I tried to take a nap in my big double bed, but Chris was having none of that. So I got up and we spread the tent and the rain fly out in the sun to dry. Andrea put a gallon jug of water in their freezer for us to use in our cooler tomorrow when we leave.
Chris and I went for a walk up the road for about a half mile just to stretch our legs. Don had said at breakfast that there wasn’t a bear within five miles of Ross Camps. We came across a pile of bear scat not far from the camp. It was at least a day old as it had been in the road during the recent rain. We also found a pile of moose scat. I asked Don about this.
“Oh, that’s some big ole bear that hangs around here,” he admitted.
There is a mother fox and her kits living behind our cabin according to Andrea. I mentioned that I had a few pieces of ham left over from the night before and Andrea told me to put them out for the fox. She said she has been feeding them this summer. They got a little rice along with their ham.
The lake is beginning to kick up a little. It looks calm, but it’s deceiving. Out in the middle there are white caps. Don, Jake and Garry came back and have headed over to the St. John River to continue to fish. Jake and Garry had a laugh when they learned that Chris had caught a couple of fish right from the dock and they had spent the morning out on the lake only to return empty handed.
Saturday, August 8
The woods are so pretty, so peaceful, quiet and so full of life. I’ve been sitting in the sun reading Sig Olsen’s “Reflections from the North Country.” He talks about a oneness and awareness of being alone with the woods. It is possible to quietly sit and listen and hear the commerce of life here. In a peaceful way, everything is all hustle and bustle as birds sing and fly, moose browse, the fox family enjoys their ham and rice, insects buzz around and fish jump from the water chasing bugs.
Chris is reading again. I’ve never seen him sit this long at one time and read. This book has really got his attention.
People pay a lot of money to come to the woods to hunt and fish, or just camp. Our season passes for the North Maine Woods cost us $240. But that’s cheap compared to what the price would be if we spent all our time at a sporting camp or hired a guide. Living in a tent and being your own guide, I think, is more fun.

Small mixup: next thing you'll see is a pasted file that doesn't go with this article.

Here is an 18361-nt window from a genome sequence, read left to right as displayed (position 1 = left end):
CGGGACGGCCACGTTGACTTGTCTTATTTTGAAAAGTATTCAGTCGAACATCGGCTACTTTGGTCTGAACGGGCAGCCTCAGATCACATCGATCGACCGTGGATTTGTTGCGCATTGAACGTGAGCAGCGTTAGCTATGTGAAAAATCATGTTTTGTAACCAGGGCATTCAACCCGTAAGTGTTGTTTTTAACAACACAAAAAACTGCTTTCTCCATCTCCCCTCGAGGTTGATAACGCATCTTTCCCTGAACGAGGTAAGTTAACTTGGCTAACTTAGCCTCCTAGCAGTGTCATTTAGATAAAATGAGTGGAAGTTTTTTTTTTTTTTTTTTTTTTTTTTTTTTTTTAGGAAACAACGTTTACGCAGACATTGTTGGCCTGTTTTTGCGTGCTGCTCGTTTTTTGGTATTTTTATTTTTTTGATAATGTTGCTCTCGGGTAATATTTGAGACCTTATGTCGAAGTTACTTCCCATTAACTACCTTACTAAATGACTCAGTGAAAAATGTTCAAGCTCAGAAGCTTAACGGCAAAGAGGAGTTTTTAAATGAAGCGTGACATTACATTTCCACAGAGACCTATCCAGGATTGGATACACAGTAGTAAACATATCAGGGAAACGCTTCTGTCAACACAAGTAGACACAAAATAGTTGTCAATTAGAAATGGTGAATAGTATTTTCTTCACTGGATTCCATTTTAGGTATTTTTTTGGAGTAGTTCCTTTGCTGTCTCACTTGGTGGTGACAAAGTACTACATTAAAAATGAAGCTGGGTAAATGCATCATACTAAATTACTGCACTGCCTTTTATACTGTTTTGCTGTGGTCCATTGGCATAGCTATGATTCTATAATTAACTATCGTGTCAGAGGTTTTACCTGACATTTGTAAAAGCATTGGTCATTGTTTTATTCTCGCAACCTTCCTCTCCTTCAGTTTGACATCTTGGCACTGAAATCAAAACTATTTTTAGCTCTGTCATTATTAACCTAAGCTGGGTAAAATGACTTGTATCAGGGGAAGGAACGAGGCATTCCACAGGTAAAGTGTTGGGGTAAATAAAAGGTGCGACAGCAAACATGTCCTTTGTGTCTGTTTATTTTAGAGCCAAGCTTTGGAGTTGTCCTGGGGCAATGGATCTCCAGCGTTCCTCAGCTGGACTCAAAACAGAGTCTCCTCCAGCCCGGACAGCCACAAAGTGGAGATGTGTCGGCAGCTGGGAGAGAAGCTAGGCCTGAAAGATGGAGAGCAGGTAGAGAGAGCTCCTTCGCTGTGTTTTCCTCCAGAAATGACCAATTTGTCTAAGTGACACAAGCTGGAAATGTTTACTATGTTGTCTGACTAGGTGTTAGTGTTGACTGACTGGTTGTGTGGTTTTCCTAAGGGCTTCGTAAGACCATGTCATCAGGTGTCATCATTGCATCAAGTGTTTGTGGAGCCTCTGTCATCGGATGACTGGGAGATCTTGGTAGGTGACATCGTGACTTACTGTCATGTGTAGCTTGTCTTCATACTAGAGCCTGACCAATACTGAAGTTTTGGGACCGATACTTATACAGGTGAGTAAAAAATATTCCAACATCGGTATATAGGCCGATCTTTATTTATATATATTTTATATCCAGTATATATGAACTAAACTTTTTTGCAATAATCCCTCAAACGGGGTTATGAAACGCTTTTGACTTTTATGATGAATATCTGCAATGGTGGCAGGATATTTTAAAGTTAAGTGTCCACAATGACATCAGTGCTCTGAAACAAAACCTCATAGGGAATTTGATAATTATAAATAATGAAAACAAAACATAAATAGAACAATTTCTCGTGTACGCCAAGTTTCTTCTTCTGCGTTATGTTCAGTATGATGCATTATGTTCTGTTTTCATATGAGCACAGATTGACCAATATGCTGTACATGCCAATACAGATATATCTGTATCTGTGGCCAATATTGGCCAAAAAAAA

If we were home right now we would be surrounded by a sea of background noise that has become so constant that we no longer notice it. There would be people rushing around, in a hurry to get somewhere with everyone in hot pursuit of another dollar. There would be a TV going somewhere surrounded by comatose kids. Here nothing moves faster than time, and we seldom know what time it is. It’s wonderful not to see or listen to the news. Things are still happening in the world, but without us and that’s just fine. I doubt anything will occur over the next week or two that will make a difference to us. If something does, someone along the way will tell us. Right now it’s the simple pleasures, the simple life. If I want to take a nap; why not? The problem with taking a nap though is that Chris always seems to have something to ask or tell me and it seems to make no difference to him that I might be asleep.
Saturday, August 8
Chris has read more than half of his book. He reads for a while, then runs down to the lake and fishes for a while, before returning to his book. I did manage a small nap. Chris keeps catching fish. I got a picture of him with one.
We had tortellini with butter sauce for dinner. Chris had a glass of cran raspberry juice and an ice cream sandwich for dessert. We’re loaded with shelf stable food, even freeze dried ice cream.
We talked with Jake and Garry after dinner. They didn’t catch anything over on the St. John. They think they’re a jinx. Jake and Garry just laugh. Don is determined to find them some fish, but fish or not, they’re having a good time.
Chris got a chance to talk with Bob, the other guide here. Bob guided in Alaska for several years. He’s worked on Kodiak Island, the Keni and in the Wasilla area. He had some stories to tell about hunting and fishing in Alaska; of hundred pound salmon and big grizzly bears casting shadows as they walked by his tent at night. He hunted and shot dall sheep, elk, moose and grizzly in Alaska as well as fished many of the big rivers and small streams. Bob’s advice to Chris was to go. Do it while you’re young and you can. Plan on spending a few years and experience everything Alaska has to offer. It’s like no other place; savage, big and beautiful, a breathless landscape that has to be seen to be appreciated.
Chris listened and didn’t say much. I think he was just in awe of everything Bob said.
The views and opinions in the Enterprise blogs are those of the author and are not neccessarily shared by Falmouth Publishing.